Another speaker, a 16-year resident, said that much had been made about attitudes toward development across generations, since surveys have shown that younger people tend to favor growth. But those younger people, he said, “do not have history here. They haven’t seen what Santa Monica was like 10 years ago.”
Former Mayor Mike Feinstein, who supported the referendum, argued that rescinding the project could lead to an even better outcome, citing historical examples of referenda in the city, including one that overturned a plan put forward by a former City Council in the 1970s to demolish the Pier and build an artificial island for a hotel.
While the immediate topic was the future of the Bergamot Transit Village project, Holbrook, a native of Santa Monica and the Council’s longest-serving member, took the opportunity to address the tone of the recent debate.
“The rhetoric I have received has been extremely nasty,” he said, even swearing from the dais as he quoted some of the epithets that have been hurled at him and his colleagues over the Hines project.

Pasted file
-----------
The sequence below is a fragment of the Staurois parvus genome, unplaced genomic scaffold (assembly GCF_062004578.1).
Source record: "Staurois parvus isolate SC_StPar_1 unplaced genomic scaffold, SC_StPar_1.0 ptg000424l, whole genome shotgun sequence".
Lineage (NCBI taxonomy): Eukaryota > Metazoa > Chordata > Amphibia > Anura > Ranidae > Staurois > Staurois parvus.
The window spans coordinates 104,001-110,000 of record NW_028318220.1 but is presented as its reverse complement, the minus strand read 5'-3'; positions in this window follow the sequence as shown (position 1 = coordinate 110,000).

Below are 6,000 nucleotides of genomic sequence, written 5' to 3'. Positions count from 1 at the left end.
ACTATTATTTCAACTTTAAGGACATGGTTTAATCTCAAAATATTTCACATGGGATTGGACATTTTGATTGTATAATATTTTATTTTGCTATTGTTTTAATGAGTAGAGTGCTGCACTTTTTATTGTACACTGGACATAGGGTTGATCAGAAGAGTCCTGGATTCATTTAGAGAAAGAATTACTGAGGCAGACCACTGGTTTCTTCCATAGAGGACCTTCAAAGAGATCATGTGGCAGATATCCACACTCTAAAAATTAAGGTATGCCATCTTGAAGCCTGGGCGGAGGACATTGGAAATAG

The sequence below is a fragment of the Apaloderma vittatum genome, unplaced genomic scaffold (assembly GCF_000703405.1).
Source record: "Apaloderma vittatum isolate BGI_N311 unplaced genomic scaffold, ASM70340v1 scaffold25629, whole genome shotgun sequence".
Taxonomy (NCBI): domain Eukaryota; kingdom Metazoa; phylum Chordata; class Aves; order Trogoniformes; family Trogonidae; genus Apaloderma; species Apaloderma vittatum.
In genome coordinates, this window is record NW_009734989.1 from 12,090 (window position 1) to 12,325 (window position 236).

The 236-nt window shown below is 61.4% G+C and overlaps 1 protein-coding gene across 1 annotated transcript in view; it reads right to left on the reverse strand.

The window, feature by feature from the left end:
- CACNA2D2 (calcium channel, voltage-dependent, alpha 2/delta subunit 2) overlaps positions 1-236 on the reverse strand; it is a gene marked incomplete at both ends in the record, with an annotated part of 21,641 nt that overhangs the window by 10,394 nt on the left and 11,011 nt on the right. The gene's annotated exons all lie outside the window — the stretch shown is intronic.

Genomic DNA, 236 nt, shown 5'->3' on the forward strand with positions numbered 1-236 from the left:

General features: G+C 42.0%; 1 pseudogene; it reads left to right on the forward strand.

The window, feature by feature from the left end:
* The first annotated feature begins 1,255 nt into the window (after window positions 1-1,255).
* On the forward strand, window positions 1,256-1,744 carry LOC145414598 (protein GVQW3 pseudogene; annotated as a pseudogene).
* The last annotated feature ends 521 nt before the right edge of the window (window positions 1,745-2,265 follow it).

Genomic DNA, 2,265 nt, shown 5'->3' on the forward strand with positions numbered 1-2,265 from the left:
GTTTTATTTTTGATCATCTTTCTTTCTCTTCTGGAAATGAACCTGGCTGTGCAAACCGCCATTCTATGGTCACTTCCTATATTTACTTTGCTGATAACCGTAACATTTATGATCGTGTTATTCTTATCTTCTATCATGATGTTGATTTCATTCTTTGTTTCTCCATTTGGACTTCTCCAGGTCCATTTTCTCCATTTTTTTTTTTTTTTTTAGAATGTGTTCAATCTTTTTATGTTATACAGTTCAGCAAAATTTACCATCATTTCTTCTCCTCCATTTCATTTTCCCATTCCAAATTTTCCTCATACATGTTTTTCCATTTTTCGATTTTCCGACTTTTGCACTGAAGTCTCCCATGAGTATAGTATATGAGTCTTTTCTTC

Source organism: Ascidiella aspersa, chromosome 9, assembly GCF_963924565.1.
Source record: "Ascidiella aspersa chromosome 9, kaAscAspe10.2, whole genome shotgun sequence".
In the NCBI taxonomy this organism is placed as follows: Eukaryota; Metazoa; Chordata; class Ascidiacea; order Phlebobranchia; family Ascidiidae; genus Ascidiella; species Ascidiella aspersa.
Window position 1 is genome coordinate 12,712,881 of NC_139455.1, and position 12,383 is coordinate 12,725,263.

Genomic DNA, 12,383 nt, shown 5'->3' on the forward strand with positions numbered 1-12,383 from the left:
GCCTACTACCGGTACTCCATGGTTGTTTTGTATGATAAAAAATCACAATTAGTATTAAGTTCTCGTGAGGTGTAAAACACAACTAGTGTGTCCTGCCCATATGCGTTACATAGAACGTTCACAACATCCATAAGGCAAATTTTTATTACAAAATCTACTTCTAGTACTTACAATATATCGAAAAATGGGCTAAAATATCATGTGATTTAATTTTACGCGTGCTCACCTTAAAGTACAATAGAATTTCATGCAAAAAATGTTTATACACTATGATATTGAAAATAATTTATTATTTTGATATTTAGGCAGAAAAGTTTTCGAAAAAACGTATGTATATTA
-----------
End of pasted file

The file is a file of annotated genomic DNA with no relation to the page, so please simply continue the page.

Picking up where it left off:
“It’s a disgusting climate to serve in,” he said. “We need to pull together and work these things through.”
Holbrook went on to address the idea of some of the speakers that somehow Santa Monica has changed for the worse over the years.
“I would like to talk to you for a minute as someone who has lived here longer than all of you,” he said. “As an old timer looking to the future… folks, my legacy was to try to leave the city prepared to deal with the future.”
The entire video of last night’s City Council meeting is available online on the City’s website.